Back in 2011 we saw a dedicated Reddit voting peripheral, but we think the addition of simple navigation keys makes this project a bit more compelling. Incidentally, if you can think of any other reason you might want a one-handed keyboard for browsing Reddit…we definitely don’t want to hear about it.
[Elite Worm] wrote in to tell us about a cool little keyboard designed to make playing a certain game a whole lot easier. One of the ways you can move your character is with the numpad in directional mode plus Control and Shift, but those are too far apart to drive blindly with one hand. This is all the motivation [Elite Worm] needed to build a custom keyboard with only the essentials.
The keyboard is controlled by an Arduino Pro Micro, which is fairly standard for this type of build — it’s usually that or a Teensy. [Elite Worm] used Cherry MX browns for a nice tactile feel, and added LEDs for a purple-white under-glow. We love the way the printed keycaps turned out, and are impressed because tolerances are notoriously tight for those fruity switch stems.
Starting to think of a few uses for a small custom keypad? This thing is wide open, and [Elite Worm] will even send you the PCB files if you ask nicely. See if you can get past the break without your mouse, and check out the build video while you wait.
Want more flexibility? Just use more switches! Continue reading “Custom Tibia Keyboard For A Leg Up In The Game”
Media keyboards are nice in theory. But in practice they never have all the keys you want, and they almost always have a few you don’t. Sure, you could maybe reassign the ones you don’t use, but then the caps are wrong, and it’s a whole thing. So really, the only winning move is to make a micro macro keyboard as [littleSilvr] did to make all your shortcuts one-button accessible.
This lovely input has an Arduino Pro Micro for a brain, and Gateron browns for brawn. That knob there is a rotary encoder, not a potentiometer, because endless volume knob twiddling is just so much nicer. In case you’re wondering, those shortcuts open Fusion 360 and Cura, but we’re still not sure what the hyphen does.
Can we talk about those keycaps, though? [littleSilvr] used [Make Anything]’s process of of printing in multi-color with a single extruder. The technique involves building a vector for each color, each of which gets its own STL file. Then you add retraction as you go up through the layers, slow the print speed, change filament colors while the nozzle and bed are still warm, and voila, a vibrant canvas of colors.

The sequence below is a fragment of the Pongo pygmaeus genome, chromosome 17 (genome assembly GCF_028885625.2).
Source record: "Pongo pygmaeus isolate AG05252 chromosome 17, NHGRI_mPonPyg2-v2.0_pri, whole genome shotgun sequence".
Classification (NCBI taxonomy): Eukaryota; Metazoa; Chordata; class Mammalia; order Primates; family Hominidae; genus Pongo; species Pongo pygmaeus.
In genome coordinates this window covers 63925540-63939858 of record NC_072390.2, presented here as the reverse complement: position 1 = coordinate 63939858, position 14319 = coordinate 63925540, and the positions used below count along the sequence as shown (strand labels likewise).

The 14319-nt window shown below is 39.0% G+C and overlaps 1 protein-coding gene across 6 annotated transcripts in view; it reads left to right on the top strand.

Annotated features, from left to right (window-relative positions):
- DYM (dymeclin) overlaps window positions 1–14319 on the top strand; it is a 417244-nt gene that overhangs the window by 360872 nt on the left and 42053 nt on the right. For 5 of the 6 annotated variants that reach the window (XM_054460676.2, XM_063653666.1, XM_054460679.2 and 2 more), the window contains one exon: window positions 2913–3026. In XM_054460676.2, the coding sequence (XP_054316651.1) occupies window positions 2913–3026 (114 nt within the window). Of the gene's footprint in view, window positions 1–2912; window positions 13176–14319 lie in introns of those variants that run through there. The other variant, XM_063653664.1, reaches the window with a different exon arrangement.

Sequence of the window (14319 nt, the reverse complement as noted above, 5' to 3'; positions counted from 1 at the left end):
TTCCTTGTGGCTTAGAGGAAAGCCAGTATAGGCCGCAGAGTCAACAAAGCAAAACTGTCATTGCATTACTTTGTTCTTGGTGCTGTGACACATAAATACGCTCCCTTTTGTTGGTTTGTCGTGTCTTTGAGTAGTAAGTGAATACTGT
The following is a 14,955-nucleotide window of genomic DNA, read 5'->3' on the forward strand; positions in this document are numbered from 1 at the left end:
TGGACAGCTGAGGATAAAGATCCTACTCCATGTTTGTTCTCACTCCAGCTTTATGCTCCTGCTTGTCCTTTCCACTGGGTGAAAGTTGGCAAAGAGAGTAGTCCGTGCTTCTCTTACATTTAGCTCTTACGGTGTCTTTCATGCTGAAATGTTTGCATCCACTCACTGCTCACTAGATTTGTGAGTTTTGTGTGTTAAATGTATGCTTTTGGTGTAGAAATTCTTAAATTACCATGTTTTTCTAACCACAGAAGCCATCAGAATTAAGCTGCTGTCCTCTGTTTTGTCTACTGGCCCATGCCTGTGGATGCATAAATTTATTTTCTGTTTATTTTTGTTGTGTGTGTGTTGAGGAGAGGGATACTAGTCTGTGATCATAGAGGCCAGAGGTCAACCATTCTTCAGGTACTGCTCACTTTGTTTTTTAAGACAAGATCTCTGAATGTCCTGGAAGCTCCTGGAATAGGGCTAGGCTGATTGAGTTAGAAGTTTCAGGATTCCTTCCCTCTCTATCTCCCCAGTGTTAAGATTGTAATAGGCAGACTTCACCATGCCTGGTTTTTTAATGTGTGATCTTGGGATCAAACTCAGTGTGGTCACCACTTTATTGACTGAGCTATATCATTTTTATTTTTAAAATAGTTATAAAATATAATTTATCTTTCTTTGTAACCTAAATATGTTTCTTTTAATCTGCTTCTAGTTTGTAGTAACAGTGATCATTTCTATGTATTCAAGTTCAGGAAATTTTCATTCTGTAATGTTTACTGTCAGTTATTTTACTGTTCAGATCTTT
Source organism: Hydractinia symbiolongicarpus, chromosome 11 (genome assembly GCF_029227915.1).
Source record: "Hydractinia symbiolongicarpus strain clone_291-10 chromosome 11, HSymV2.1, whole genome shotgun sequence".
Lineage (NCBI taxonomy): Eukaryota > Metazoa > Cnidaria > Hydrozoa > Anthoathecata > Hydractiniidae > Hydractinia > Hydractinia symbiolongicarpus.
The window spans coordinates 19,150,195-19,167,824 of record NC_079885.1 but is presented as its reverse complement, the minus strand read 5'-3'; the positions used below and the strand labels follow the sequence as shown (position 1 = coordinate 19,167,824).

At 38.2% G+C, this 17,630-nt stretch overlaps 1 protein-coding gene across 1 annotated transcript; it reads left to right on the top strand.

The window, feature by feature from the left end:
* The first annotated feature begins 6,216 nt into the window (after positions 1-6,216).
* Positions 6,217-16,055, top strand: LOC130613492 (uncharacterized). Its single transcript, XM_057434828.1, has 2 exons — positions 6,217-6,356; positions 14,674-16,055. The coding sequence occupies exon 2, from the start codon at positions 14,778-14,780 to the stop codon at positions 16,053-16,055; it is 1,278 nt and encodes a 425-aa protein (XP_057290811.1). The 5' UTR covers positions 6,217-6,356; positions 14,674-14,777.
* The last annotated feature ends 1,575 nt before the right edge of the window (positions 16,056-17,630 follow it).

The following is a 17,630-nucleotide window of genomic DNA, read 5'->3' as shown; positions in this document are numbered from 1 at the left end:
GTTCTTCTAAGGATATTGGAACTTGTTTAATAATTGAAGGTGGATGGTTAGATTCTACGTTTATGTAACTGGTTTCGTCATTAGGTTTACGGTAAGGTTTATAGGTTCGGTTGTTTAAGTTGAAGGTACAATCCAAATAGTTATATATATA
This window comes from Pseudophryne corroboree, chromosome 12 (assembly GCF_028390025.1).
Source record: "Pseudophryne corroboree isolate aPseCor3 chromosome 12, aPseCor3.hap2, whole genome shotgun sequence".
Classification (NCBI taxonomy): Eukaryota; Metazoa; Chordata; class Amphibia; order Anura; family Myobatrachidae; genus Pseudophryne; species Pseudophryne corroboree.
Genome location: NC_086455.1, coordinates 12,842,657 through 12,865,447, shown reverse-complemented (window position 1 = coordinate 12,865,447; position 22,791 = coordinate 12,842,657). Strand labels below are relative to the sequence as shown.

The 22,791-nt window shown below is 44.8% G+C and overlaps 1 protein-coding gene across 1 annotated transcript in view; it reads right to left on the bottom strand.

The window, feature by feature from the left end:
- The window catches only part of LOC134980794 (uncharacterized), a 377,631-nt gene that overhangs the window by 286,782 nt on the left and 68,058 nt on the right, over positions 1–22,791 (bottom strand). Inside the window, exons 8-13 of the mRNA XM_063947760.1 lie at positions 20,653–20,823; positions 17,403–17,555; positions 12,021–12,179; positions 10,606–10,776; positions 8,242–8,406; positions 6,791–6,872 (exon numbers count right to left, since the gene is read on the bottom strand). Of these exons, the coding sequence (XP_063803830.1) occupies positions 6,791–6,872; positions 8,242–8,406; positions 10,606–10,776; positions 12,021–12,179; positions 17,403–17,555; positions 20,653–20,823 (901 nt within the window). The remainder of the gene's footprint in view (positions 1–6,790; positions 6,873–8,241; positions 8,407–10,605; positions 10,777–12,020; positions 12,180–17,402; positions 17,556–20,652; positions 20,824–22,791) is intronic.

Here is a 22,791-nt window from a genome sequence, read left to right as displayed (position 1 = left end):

If you don’t have a printer and you don’t mind a bit of compromise on the number of inputs, try basing your build on an existing input, like an old rotary telephone dialer.
USB-C versus USB Micro connectors are turning into one of the holy wars of our time. Rather than be left on the wrong side of the divide [Stefan S] has come up with his own USB-C version of of an Arduino Pro Micro to avoid having to always find a different cable.
Home made Arduinos come in all shapes and sizes from the conventional to the adventurous, and from the pictures it seems that this one is firmly in the former camp. The USB-C is present in connector form alone as the device is only capable of talking at the much slower speed of the ATMEGA32U4 processor, but having the newer connector should at least make cabling more accessible.
This is one of the most practical Arduino clones we’ve ever seen, but one of our other favourites is also a bit impractical.
How do you know if your 3D printer bed is levelled? Oh, don’t worry – you’ll know. Without a level bed, filament won’t stick properly to the build surface and you’ll run into all sorts of other problems. Knowing how tricky it can be to get the bed just right, [Antzy] built a tool to help.
The device, which he calls the FS-Touch, is based around an Arduino Pro Micro fitted with a force sensitive resistor. This allows the distance between the bed and nozzle to be measured based on the force read by the resistor when placed in between the two.
Using the tool is simple. First, the bed is brought roughly into alignment using the typical paper method. Then, a reading is taken from one corner of the bed, and the measurement saved for reference. The other corners can then be set to the same level, with the aid of LEDs to guide the user in which direction to turn the adjustment knobs.
Measuring force in this way has the potential of being more repeatable than the somewhat difficult paper method. It promises to ease the task for users that may be struggling to get their bed in proper shape. Of course, automated bed levelling makes things even easier again. Video after the break.
Continue reading “Force Sensitive Resistor Takes The Pain Out Of Bed Leveling”